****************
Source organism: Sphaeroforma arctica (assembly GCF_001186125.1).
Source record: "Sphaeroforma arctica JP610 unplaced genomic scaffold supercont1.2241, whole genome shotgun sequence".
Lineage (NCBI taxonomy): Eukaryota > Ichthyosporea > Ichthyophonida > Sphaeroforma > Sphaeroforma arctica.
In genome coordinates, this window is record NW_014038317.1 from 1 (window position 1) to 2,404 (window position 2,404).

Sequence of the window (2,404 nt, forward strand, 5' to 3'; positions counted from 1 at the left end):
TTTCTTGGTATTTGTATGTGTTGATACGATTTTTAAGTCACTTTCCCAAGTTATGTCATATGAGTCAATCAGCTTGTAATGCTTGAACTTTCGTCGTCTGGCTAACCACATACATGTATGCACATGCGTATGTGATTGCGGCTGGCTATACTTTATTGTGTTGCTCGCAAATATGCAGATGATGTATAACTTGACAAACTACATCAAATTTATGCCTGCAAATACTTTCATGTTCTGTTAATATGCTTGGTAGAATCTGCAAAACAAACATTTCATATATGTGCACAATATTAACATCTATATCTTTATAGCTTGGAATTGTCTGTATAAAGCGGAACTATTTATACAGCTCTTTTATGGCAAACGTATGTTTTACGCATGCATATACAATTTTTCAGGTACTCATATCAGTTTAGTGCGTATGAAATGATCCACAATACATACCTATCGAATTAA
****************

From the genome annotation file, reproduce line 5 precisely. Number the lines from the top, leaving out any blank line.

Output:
Sequence of the window (2,404 nt, forward strand, 5' to 3'; positions counted from 1 at the left end):